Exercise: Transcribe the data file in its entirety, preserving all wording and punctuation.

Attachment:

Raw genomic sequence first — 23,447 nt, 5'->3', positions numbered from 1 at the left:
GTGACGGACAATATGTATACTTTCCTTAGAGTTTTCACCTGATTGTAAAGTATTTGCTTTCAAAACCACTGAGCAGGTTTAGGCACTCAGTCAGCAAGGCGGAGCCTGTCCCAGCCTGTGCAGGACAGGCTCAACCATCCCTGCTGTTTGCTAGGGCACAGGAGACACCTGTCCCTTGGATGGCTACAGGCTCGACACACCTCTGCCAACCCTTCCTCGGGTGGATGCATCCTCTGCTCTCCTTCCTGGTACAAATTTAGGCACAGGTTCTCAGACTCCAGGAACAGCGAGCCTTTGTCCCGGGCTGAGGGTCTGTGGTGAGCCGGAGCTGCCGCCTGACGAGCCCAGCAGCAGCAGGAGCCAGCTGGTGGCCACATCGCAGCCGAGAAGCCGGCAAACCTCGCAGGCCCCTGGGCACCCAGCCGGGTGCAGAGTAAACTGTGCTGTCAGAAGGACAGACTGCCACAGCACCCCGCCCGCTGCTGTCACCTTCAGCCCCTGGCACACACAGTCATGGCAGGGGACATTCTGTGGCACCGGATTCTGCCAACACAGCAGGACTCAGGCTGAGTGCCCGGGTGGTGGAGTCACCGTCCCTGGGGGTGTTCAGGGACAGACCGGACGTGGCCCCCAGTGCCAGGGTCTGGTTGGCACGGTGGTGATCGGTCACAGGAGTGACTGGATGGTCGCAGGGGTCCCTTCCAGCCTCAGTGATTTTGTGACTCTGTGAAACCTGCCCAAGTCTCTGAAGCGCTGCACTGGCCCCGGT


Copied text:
Raw genomic sequence first — 23,447 nt, 5'->3', positions numbered from 1 at the left:
GTGACGGACAATATGTATACTTTCCTTAGAGTTTTCACCTGATTGTAAAGTATTTGCTTTCAAAACCACTGAGCAGGTTTAGGCACTCAGTCAGCAAGGCGGAGCCTGTCCCAGCCTGTGCAGGACAGGCTCAACCATCCCTGCTGTTTGCTAGGGCACAGGAGACACCTGTCCCTTGGATGGCTACAGGCTCGACACACCTCTGCCAACCCTTCCTCGGGTGGATGCATCCTCTGCTCTCCTTCCTGGTACAAATTTAGGCACAGGTTCTCAGACTCCAGGAACAGCGAGCCTTTGTCCCGGGCTGAGGGTCTGTGGTGAGCCGGAGCTGCCGCCTGACGAGCCCAGCAGCAGCAGGAGCCAGCTGGTGGCCACATCGCAGCCGAGAAGCCGGCAAACCTCGCAGGCCCCTGGGCACCCAGCCGGGTGCAGAGTAAACTGTGCTGTCAGAAGGACAGACTGCCACAGCACCCCGCCCGCTGCTGTCACCTTCAGCCCCTGGCACACACAGTCATGGCAGGGGACATTCTGTGGCACCGGATTCTGCCAACACAGCAGGACTCAGGCTGAGTGCCCGGGTGGTGGAGTCACCGTCCCTGGGGGTGTTCAGGGACAGACCGGACGTGGCCCCCAGTGCCAGGGTCTGGTTGGCACGGTGGTGATCGGTCACAGGAGTGACTGGATGGTCGCAGGGGTCCCTTCCAGCCTCAGTGATTTTGTGACTCTGTGAAACCTGCCCAAGTCTCTGAAGCGCTGCACTGGCCCCGGT